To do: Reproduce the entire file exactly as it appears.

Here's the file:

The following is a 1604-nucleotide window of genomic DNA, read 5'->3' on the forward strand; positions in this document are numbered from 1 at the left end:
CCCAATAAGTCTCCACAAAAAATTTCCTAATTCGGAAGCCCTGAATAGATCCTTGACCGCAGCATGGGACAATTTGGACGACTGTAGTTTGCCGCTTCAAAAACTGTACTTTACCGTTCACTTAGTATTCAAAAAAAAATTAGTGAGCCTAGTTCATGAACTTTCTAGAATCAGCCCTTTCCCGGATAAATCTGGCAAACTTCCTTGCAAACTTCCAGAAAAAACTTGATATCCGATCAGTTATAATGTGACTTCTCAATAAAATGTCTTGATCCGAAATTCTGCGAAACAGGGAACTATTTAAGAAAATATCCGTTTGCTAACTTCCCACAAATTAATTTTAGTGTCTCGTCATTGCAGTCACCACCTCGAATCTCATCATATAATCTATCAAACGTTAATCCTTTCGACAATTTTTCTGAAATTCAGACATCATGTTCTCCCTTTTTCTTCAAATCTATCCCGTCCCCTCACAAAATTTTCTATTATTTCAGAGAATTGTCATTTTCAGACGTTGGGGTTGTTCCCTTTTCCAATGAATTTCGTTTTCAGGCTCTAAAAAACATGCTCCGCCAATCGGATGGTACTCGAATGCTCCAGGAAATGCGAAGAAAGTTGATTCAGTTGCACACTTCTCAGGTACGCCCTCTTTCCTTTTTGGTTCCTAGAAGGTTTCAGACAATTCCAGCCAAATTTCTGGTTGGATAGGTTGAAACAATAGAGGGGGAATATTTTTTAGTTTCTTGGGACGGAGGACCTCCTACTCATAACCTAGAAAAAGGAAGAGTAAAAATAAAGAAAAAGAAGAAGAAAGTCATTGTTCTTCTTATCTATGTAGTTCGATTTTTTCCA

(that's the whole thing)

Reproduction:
The following is a 1604-nucleotide window of genomic DNA, read 5'->3' on the forward strand; positions in this document are numbered from 1 at the left end:
CCCAATAAGTCTCCACAAAAAATTTCCTAATTCGGAAGCCCTGAATAGATCCTTGACCGCAGCATGGGACAATTTGGACGACTGTAGTTTGCCGCTTCAAAAACTGTACTTTACCGTTCACTTAGTATTCAAAAAAAAATTAGTGAGCCTAGTTCATGAACTTTCTAGAATCAGCCCTTTCCCGGATAAATCTGGCAAACTTCCTTGCAAACTTCCAGAAAAAACTTGATATCCGATCAGTTATAATGTGACTTCTCAATAAAATGTCTTGATCCGAAATTCTGCGAAACAGGGAACTATTTAAGAAAATATCCGTTTGCTAACTTCCCACAAATTAATTTTAGTGTCTCGTCATTGCAGTCACCACCTCGAATCTCATCATATAATCTATCAAACGTTAATCCTTTCGACAATTTTTCTGAAATTCAGACATCATGTTCTCCCTTTTTCTTCAAATCTATCCCGTCCCCTCACAAAATTTTCTATTATTTCAGAGAATTGTCATTTTCAGACGTTGGGGTTGTTCCCTTTTCCAATGAATTTCGTTTTCAGGCTCTAAAAAACATGCTCCGCCAATCGGATGGTACTCGAATGCTCCAGGAAATGCGAAGAAAGTTGATTCAGTTGCACACTTCTCAGGTACGCCCTCTTTCCTTTTTGGTTCCTAGAAGGTTTCAGACAATTCCAGCCAAATTTCTGGTTGGATAGGTTGAAACAATAGAGGGGGAATATTTTTTAGTTTCTTGGGACGGAGGACCTCCTACTCATAACCTAGAAAAAGGAAGAGTAAAAATAAAGAAAAAGAAGAAGAAAGTCATTGTTCTTCTTATCTATGTAGTTCGATTTTTTCCA